Floyd Mayweather is set to cash a very large check on Sunday when he faces YouTube star Logan Paul. But he and his longtime business partner said they’re very open to cashing another one with a rematch against Conor McGregor.
“Absolutely,” Mayweather said during an interview promoting the exhibition match with Paul at Hard Rock Stadium in Miami Gardens, Fla. “The beef is all these guys look up to me, steal my blueprint and then they hate on me.”
That hate has made a second fight with McGregor, whom Mayweather knocked out in 2017, a “very personal” thing, Mayweather promotions CEO Leonard Ellerbe told Showtime.
“Conor, if you’re listening, you can get that too,” Ellerbe said.
McGregor repeatedly has pushed for a rematch after winning early exchanges and then flagging late before being finished by a flurry of punches from Mayweather. The Irish star pivoted back to the UFC, which co-promoted the record-breaking “Money Fight,” after a second fight failed to materialize. He repeatedly entertained a return to the ring, however, and tried to negotiate a bout with Manny Pacquiao before a knockout loss to Dustin Poirier pushed McGregor to a trilogy that will take place in July at UFC 264.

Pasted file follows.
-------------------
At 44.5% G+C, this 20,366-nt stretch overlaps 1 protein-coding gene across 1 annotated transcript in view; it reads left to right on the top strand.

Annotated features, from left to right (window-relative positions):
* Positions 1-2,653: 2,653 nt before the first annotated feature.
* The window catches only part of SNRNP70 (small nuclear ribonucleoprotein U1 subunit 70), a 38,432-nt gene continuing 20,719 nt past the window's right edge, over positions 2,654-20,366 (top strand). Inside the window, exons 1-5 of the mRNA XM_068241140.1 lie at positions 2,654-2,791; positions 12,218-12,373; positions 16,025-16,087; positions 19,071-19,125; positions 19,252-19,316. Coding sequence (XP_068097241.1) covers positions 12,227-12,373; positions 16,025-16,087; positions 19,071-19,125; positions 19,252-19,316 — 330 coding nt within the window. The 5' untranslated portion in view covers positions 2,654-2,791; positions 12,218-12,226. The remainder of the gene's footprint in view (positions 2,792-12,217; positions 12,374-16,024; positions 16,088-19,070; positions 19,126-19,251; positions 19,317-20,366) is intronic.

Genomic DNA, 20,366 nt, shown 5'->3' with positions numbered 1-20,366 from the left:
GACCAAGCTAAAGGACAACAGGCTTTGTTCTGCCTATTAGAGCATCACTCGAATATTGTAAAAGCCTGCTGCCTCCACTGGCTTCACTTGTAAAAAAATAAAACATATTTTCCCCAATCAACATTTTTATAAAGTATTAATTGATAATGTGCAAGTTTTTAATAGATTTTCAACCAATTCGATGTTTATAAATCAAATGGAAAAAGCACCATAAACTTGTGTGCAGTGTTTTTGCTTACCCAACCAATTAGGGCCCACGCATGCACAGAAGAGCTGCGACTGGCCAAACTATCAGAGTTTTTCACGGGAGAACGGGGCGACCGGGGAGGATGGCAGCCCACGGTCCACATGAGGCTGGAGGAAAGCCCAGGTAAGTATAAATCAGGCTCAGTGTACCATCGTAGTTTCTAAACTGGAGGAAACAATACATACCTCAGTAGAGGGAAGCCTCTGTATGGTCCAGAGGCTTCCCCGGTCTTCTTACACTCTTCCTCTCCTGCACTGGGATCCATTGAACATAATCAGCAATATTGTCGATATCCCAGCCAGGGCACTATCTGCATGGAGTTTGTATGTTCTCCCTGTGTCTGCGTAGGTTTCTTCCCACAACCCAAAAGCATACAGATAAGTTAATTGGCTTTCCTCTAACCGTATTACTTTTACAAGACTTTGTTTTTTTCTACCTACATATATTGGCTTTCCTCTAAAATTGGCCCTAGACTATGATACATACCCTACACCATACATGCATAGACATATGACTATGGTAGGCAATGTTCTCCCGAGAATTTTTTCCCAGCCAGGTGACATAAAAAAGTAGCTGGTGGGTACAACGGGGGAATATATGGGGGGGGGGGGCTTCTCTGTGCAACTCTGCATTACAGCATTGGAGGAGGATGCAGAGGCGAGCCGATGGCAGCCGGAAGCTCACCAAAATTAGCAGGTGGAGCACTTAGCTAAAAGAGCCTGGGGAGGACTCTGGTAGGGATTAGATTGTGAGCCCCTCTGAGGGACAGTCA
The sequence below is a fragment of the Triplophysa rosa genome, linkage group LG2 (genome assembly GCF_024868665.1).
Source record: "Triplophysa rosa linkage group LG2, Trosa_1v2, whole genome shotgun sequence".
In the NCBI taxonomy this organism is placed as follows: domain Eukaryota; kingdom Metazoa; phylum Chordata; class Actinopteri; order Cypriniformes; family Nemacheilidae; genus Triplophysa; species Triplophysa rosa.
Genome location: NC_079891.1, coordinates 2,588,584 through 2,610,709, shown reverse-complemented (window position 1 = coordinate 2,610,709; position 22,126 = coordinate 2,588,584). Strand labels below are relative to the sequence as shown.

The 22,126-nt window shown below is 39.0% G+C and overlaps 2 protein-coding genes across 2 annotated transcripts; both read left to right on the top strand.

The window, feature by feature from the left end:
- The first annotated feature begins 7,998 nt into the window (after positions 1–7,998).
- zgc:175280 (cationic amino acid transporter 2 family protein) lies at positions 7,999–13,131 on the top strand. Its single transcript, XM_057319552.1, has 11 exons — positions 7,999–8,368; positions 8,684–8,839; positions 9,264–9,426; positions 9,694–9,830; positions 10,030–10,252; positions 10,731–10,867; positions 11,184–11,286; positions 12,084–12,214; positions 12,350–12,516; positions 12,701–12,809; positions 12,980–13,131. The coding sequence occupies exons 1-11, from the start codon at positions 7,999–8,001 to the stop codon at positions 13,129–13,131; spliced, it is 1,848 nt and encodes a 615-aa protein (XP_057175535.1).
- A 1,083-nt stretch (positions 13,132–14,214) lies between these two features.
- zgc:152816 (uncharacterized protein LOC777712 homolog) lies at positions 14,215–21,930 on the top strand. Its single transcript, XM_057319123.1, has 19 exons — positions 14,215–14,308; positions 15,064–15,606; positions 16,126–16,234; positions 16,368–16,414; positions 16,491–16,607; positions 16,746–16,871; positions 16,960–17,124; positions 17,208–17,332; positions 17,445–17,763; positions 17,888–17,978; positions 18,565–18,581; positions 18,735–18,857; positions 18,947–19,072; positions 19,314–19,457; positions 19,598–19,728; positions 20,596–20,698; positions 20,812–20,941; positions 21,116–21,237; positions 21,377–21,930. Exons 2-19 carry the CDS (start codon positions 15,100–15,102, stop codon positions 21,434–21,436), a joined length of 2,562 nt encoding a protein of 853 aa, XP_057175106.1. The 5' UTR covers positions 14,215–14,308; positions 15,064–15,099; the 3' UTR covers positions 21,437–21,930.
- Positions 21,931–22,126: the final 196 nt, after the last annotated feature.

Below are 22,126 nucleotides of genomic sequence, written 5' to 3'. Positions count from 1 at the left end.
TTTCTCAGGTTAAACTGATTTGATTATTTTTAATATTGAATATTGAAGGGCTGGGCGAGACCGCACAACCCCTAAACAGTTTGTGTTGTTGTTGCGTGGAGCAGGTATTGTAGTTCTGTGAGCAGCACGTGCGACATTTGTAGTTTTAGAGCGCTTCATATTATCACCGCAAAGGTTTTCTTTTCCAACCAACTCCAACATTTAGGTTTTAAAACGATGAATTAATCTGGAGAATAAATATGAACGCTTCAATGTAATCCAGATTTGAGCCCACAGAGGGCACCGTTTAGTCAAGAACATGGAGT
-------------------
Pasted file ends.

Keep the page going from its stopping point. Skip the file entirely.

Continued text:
Ellerbe didn’t explain exactly why things got so personal between McGregor and Mayweather since the first bout, which ended with them arm-in-arm after a raucous pre-fight buildup that saw the former two-division UFC champ toe the line with racially insensitive language.
But for Mayweather, who said he’s already made $30 million signing on to fight Paul and expects he’ll make much more by the time pay-per-view receipts are added, grudges don’t move him any more. Paydays do, and a rematch with McGregor would undoubtedly generate another huge haul.
The first time they squared off, Showtime raked in 4.3 million PPV buys domestically, the second-largest buyrate behind Mayweather’s meeting with Pacquiao. UFC President Dana White later claimed that figure was much higher when global buys were calculated, coming in at a whopping 6.7 milllion buys, putting the revenue between $602,665,000 and $669,665,000.
A sizable chunk of that went to Mayweather, who co-promoted the bout with the UFC and Showtime and reportedly took home between $275 and $300 million for the bout. As recently as this past October, the latter figure is what he’s said he would require to come out of retirement to box McGregor again. To get personal, he’s got a price.